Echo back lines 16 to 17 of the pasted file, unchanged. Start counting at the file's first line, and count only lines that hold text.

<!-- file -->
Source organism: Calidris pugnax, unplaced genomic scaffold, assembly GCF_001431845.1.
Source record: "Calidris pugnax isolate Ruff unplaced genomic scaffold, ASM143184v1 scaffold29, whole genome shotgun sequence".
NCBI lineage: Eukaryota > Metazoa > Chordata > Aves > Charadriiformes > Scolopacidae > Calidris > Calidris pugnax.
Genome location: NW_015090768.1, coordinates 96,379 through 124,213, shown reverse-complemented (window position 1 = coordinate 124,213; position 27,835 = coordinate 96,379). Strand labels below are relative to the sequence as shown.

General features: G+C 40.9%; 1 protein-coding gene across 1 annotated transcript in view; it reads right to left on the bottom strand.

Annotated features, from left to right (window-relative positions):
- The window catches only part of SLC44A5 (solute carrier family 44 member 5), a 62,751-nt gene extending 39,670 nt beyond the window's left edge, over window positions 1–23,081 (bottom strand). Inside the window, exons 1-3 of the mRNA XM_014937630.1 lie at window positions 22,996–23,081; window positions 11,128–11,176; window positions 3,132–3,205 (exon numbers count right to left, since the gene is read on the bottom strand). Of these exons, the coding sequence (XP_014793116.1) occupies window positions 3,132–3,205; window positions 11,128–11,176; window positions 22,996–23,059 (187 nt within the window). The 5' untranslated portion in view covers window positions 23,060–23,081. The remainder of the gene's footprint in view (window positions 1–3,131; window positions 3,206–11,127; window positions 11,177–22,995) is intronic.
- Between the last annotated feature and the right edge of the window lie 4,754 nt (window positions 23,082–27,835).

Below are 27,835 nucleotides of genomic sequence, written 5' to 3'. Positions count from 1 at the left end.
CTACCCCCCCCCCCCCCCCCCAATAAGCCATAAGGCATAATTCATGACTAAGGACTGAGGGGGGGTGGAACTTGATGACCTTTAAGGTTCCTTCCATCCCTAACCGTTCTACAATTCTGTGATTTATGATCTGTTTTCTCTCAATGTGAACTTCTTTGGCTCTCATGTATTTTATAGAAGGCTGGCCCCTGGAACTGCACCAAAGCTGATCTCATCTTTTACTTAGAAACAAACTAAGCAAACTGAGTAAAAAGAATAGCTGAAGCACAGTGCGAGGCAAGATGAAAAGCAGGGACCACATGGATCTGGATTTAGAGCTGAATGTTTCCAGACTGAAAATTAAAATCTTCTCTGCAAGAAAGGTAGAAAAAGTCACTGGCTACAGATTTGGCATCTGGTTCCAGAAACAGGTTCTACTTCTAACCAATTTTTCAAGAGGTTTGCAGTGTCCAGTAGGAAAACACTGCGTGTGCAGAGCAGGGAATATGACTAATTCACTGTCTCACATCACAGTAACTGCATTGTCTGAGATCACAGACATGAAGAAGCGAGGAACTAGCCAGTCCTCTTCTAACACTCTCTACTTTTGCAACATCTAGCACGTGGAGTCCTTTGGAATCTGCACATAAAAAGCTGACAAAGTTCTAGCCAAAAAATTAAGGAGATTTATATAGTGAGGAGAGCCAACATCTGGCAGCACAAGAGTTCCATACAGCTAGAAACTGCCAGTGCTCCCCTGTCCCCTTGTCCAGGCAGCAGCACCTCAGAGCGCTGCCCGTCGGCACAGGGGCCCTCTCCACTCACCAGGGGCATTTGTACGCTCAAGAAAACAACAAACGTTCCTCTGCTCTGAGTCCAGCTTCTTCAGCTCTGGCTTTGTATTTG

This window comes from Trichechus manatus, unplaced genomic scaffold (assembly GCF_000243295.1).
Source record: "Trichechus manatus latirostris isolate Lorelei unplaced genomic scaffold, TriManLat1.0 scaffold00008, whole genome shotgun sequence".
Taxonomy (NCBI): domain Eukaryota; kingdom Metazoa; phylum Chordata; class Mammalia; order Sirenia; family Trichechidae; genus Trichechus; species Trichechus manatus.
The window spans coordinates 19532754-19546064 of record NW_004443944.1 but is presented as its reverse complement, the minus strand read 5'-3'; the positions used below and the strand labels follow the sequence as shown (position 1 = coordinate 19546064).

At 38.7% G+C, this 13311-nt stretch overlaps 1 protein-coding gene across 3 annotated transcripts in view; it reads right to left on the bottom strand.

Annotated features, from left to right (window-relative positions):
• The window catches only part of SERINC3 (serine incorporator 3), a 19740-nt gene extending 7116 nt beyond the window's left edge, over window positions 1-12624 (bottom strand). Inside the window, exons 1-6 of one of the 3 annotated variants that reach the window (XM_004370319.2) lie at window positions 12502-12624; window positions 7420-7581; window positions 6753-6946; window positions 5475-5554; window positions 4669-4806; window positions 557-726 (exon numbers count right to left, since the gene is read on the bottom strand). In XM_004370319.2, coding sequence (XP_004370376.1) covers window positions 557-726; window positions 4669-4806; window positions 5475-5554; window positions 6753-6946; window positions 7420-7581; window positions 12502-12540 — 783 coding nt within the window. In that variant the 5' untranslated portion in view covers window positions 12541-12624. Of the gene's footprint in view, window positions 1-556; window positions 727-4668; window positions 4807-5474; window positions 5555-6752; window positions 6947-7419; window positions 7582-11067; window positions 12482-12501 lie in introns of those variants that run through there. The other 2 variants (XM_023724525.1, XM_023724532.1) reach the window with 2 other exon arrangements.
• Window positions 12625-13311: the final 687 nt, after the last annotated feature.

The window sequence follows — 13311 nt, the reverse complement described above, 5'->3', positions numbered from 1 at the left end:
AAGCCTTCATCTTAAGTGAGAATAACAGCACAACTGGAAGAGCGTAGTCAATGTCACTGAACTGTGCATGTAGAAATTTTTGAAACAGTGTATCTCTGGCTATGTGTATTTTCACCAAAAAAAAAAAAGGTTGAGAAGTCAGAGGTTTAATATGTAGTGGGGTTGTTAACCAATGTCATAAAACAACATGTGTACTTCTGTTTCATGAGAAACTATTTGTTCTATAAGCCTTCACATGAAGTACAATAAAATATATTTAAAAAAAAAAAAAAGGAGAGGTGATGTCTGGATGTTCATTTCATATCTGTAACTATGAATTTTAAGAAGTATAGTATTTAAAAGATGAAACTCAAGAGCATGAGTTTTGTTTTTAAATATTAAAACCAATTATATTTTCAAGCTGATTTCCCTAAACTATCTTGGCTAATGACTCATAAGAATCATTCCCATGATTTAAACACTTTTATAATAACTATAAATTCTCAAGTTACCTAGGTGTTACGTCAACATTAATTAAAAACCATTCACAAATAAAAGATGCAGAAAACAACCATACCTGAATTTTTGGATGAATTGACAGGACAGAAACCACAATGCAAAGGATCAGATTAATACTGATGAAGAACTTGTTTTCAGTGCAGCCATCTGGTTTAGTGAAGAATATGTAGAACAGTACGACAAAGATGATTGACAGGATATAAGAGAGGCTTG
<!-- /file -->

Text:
Annotated features, from left to right (window-relative positions):
• The window catches only part of SERINC3 (serine incorporator 3), a 19740-nt gene extending 7116 nt beyond the window's left edge, over window positions 1-12624 (bottom strand). Inside the window, exons 1-6 of one of the 3 annotated variants that reach the window (XM_004370319.2) lie at window positions 12502-12624; window positions 7420-7581; window positions 6753-6946; window positions 5475-5554; window positions 4669-4806; window positions 557-726 (exon numbers count right to left, since the gene is read on the bottom strand). In XM_004370319.2, coding sequence (XP_004370376.1) covers window positions 557-726; window positions 4669-4806; window positions 5475-5554; window positions 6753-6946; window positions 7420-7581; window positions 12502-12540 — 783 coding nt within the window. In that variant the 5' untranslated portion in view covers window positions 12541-12624. Of the gene's footprint in view, window positions 1-556; window positions 727-4668; window positions 4807-5474; window positions 5555-6752; window positions 6947-7419; window positions 7582-11067; window positions 12482-12501 lie in introns of those variants that run through there. The other 2 variants (XM_023724525.1, XM_023724532.1) reach the window with 2 other exon arrangements.